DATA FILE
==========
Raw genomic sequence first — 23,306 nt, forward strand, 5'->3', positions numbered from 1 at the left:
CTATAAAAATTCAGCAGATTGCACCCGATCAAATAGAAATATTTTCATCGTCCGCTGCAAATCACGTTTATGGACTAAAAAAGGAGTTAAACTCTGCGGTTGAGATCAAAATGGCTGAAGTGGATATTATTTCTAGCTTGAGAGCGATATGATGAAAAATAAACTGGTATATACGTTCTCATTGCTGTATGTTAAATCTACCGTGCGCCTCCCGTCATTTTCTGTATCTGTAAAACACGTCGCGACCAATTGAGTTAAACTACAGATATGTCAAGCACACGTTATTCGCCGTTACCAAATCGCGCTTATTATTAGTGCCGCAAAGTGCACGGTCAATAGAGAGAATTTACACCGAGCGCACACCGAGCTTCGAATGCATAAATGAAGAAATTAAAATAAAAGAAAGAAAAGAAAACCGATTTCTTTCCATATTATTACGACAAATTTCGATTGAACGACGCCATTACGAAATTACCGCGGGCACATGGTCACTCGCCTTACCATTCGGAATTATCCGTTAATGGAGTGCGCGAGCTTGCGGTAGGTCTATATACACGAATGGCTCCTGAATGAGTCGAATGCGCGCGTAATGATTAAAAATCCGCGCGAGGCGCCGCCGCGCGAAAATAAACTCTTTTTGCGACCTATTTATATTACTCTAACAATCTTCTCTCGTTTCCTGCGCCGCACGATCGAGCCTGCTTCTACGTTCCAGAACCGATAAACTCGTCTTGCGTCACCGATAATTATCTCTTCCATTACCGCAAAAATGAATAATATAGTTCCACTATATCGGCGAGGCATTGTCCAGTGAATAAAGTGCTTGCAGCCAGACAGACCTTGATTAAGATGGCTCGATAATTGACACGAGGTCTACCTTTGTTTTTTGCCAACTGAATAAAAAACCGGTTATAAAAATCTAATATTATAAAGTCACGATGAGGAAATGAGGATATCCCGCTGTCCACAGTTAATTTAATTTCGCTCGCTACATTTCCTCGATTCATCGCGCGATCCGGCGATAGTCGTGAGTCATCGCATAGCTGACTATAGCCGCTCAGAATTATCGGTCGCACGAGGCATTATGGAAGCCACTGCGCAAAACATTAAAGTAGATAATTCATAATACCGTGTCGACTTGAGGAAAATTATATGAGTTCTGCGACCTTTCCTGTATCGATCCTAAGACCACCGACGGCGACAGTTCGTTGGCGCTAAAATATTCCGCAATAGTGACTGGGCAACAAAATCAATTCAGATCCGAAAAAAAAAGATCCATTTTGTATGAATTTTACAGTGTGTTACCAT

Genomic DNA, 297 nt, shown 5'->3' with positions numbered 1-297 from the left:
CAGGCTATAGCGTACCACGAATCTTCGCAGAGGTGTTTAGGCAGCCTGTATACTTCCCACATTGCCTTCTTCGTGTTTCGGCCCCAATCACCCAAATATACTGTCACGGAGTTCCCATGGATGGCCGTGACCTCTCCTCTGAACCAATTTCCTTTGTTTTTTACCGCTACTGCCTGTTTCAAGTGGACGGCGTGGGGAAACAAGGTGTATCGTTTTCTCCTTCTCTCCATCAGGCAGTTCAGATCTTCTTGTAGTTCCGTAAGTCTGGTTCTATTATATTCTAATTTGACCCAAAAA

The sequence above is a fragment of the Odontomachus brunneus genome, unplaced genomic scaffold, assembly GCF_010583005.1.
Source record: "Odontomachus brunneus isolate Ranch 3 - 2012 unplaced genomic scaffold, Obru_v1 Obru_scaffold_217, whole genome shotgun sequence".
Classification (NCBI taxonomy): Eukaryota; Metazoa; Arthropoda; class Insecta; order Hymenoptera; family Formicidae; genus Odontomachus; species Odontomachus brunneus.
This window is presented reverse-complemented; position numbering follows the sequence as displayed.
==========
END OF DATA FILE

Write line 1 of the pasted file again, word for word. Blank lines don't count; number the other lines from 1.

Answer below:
Raw genomic sequence first — 23,306 nt, forward strand, 5'->3', positions numbered from 1 at the left: